lifts them clear of their game,
but their history? Haven’t a clue.

So.    I don’t need an education
in who plays what for who and where
at home, away, from other lands:
it makes no diff’rence – I don’t care.

We’ve had several years of X-Factor;
the wisdom of Cowell and co,
but for all of those years
and the crocodile tears:
who has won? Well I don’t really know.

When it comes to those numpties in jungles,
the ones mocked by Ant and by Dec,
I don’t know who’s playing,
who’s going, who’s staying,
who’s shoving some bugs down their neck.

And what can I say of Big Brother?
Contestants? When all’s said and done
I cannot identify
any. Makes sense if I
put them in Room 1 0 1.

So.    I don’t need an education
in those with transitory fame.
The mayfly’s dead within one day:
I don’t need to know their name.

Sunday, 9 August 2015


For this poem, I think a passing Facebook post started me thinking. Sometimes the appropriate insult or concise description isn't instantly available. We either need assistance at the relevant time, or be prepared to do some decent work beforehand to have those words at our instant beck and call.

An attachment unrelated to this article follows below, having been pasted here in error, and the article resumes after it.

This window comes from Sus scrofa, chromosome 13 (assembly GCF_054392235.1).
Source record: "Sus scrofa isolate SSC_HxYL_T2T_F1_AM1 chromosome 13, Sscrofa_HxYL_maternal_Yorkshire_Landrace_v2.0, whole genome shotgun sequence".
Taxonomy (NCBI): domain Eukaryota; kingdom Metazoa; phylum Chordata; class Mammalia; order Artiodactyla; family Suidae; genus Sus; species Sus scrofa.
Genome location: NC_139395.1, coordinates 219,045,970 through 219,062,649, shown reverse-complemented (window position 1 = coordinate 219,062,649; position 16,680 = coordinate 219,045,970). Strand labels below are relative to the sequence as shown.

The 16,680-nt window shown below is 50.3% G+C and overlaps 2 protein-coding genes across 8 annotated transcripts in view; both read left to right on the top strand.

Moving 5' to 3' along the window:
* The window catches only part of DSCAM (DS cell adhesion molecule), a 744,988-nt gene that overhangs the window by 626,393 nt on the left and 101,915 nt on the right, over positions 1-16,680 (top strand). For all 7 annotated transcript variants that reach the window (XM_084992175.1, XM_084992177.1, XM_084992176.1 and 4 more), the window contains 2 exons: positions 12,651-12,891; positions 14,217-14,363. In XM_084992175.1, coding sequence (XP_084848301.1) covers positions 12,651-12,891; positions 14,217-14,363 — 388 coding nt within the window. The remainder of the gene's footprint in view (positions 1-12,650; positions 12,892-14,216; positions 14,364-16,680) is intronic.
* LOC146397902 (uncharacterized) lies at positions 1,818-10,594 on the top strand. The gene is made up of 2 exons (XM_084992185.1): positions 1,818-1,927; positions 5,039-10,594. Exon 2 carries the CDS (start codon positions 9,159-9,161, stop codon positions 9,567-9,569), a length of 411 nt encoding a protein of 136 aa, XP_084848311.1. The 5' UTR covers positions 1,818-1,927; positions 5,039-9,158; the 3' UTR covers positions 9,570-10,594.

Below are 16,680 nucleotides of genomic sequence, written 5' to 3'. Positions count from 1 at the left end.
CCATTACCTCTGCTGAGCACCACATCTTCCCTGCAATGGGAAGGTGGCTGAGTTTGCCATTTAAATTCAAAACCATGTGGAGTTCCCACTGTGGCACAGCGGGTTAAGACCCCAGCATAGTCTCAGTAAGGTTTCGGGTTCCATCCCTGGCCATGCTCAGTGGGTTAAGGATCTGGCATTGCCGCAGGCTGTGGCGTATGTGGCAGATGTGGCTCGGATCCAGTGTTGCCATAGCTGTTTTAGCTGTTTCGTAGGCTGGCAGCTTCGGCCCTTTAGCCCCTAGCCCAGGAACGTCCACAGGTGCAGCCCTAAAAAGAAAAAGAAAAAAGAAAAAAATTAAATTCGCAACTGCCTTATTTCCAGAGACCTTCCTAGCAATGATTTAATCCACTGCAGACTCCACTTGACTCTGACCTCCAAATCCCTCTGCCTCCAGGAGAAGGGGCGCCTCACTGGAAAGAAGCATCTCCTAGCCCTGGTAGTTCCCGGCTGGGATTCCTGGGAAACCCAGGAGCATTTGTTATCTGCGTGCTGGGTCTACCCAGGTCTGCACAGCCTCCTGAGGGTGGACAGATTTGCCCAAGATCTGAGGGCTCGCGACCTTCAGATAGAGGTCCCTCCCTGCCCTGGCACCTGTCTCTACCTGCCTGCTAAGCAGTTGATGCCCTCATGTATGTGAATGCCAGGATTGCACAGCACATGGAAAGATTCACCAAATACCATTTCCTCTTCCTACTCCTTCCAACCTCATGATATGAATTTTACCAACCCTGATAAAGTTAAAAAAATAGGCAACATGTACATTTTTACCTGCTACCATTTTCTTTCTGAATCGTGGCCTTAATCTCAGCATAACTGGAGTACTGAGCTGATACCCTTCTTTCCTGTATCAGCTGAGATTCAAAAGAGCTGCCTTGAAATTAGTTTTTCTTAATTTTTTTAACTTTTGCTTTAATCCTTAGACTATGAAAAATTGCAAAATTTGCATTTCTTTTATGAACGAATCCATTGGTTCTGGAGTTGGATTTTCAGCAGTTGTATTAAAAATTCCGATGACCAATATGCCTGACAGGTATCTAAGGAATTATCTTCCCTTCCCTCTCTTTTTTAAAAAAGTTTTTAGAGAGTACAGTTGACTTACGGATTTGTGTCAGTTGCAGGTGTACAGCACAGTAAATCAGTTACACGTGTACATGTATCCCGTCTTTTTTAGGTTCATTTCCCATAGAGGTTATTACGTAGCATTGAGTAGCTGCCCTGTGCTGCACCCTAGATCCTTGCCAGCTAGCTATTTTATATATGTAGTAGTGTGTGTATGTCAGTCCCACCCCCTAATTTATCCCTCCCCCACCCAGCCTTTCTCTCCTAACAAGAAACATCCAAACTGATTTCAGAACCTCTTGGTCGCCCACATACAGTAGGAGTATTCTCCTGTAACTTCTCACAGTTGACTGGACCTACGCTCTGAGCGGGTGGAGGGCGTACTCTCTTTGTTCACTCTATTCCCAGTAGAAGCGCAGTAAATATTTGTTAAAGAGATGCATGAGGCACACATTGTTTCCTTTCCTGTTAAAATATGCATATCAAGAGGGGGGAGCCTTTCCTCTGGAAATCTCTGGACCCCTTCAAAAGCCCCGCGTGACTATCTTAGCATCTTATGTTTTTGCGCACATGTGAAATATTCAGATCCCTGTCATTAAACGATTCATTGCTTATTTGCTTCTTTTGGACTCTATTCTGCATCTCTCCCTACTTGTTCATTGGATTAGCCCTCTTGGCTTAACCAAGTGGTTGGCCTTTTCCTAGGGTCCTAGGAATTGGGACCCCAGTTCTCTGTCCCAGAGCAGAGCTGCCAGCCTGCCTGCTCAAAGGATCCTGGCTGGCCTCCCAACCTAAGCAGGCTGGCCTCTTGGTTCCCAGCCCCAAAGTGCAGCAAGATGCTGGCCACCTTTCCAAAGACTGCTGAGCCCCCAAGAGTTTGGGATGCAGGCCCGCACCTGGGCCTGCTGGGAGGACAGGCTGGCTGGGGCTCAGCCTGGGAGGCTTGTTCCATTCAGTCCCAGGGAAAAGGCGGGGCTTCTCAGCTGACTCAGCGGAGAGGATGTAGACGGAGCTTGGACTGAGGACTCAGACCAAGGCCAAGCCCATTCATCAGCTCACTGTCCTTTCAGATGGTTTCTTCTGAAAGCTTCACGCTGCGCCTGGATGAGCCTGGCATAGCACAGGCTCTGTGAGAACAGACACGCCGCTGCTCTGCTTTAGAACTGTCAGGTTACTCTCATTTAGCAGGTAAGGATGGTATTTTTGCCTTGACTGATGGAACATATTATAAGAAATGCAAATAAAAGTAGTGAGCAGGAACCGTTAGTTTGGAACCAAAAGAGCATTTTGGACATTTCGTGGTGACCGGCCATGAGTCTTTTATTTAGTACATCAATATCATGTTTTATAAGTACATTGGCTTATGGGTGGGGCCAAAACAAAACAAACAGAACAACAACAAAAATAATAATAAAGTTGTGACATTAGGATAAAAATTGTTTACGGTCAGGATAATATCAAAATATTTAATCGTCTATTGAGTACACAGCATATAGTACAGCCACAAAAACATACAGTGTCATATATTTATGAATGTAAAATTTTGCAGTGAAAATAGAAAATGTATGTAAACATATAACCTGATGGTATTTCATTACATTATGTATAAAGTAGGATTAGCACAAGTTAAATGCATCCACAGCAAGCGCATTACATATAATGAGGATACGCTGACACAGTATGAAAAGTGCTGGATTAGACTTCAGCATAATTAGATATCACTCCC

We are blessed with a wonderful language
with words that are varied and deep.
Some just roll of the tongue, ...
some are short, some are long
and some that a censor may bleep.

But there are those times when the right word won’t come,
when you’re faced with new kind of fool.
You don’t get results
with the usual insults;
You need something diff’rent - a tool.

A tool that assesses the object of note
Assessing the faults it portrays,
choosing each syllable,
something distillable,
making a word or a phrase.